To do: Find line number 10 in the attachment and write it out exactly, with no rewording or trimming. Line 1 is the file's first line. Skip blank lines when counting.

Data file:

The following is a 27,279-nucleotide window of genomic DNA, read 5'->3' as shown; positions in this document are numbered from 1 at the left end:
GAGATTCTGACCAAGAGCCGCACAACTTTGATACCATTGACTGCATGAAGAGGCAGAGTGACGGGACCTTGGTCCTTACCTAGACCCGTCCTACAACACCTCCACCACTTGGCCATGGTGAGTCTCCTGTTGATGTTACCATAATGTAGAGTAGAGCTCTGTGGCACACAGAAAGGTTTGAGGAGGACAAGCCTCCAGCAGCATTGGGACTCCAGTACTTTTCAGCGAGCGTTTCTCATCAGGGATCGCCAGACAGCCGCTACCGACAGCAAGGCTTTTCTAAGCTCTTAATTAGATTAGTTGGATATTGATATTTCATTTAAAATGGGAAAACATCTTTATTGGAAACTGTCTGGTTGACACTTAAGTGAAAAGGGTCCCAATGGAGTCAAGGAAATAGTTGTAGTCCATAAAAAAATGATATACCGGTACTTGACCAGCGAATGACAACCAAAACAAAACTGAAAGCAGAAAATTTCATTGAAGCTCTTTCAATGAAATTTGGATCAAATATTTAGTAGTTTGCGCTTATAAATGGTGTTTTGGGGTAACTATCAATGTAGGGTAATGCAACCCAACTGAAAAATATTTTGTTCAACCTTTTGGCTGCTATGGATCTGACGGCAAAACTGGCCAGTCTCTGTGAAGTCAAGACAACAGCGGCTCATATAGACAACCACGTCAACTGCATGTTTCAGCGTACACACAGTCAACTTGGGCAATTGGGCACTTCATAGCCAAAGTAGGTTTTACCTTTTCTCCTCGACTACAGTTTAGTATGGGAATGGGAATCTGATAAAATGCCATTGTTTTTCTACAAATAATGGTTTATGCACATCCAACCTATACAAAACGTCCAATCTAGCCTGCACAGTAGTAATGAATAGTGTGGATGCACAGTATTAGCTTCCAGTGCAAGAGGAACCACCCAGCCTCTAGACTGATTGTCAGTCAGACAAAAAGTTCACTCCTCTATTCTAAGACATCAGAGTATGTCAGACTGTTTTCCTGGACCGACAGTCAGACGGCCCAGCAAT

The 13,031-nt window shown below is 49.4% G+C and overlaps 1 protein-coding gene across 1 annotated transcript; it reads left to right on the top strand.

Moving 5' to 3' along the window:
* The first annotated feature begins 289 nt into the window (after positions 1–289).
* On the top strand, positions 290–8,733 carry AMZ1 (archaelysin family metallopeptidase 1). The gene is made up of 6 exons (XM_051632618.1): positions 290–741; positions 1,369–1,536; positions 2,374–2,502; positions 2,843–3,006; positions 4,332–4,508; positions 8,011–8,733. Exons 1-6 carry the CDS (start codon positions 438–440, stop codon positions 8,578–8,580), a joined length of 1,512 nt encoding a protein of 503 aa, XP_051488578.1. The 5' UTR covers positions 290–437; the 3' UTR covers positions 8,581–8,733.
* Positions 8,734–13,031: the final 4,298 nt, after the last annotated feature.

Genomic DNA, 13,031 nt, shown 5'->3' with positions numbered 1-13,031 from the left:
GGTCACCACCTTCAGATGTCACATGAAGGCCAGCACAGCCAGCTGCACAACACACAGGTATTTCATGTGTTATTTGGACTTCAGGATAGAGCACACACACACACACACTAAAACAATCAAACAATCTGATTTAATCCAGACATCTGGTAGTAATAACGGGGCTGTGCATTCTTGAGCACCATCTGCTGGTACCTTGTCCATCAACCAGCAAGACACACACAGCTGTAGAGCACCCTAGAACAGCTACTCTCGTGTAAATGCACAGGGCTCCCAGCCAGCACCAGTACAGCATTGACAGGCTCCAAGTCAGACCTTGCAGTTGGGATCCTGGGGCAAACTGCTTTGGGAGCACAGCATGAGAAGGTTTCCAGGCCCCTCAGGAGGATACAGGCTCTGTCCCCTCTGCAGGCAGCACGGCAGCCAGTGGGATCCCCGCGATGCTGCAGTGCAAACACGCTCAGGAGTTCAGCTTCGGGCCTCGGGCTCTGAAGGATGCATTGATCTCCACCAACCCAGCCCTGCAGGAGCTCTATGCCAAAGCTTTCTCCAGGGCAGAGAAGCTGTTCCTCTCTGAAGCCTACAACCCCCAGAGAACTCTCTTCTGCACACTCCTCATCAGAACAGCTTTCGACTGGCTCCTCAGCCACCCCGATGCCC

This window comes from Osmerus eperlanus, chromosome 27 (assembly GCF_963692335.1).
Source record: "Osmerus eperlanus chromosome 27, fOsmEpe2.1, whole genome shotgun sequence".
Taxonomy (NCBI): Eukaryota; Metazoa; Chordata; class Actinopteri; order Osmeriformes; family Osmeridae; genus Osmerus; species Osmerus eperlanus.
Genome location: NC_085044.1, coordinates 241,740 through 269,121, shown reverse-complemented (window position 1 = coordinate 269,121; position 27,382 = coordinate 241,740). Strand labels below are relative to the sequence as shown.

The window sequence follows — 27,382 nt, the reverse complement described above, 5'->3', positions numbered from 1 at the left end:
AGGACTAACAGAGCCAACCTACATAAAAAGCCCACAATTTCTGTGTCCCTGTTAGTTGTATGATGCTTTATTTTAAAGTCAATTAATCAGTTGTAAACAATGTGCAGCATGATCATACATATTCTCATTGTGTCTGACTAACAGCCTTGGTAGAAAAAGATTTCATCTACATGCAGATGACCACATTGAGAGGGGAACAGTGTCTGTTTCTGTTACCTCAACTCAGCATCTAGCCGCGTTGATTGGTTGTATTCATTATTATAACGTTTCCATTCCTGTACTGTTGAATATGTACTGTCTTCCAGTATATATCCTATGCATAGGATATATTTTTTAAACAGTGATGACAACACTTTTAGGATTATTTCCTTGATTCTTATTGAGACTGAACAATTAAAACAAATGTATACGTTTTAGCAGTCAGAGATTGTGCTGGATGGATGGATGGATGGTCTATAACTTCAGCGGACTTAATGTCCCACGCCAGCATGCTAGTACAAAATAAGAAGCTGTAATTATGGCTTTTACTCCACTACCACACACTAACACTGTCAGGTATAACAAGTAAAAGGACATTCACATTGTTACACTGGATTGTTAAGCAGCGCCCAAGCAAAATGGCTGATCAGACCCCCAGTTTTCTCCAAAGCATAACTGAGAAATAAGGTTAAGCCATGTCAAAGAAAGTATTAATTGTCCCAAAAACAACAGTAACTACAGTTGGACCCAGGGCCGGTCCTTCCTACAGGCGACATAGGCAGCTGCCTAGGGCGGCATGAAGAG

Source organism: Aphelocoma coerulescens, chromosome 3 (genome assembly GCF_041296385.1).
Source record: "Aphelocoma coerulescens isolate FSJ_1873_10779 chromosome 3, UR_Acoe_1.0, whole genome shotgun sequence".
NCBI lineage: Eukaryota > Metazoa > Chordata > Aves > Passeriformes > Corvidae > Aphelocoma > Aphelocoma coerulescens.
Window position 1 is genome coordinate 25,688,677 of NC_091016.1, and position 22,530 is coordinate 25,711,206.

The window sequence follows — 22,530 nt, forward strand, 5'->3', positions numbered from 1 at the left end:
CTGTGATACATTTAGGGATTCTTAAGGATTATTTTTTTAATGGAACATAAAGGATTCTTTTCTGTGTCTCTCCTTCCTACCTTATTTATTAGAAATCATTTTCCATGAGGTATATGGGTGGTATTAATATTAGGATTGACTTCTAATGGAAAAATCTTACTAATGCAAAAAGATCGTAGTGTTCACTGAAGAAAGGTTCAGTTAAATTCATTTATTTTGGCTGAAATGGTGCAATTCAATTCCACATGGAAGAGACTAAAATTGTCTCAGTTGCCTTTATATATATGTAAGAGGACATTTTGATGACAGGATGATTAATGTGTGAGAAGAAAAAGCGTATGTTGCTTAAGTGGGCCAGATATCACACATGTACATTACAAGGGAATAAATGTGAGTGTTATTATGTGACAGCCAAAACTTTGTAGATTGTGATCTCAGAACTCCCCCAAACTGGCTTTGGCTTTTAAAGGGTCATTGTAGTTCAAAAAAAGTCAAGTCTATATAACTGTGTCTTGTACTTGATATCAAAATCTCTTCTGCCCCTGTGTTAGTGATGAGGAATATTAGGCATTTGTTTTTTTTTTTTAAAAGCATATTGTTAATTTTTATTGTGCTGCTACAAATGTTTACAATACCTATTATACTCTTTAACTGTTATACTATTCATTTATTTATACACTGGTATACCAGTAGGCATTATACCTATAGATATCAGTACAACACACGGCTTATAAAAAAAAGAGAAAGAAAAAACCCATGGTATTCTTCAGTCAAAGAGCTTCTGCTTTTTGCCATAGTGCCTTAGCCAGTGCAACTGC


This window comes from Osmerus eperlanus, chromosome 27 (assembly GCF_963692335.1).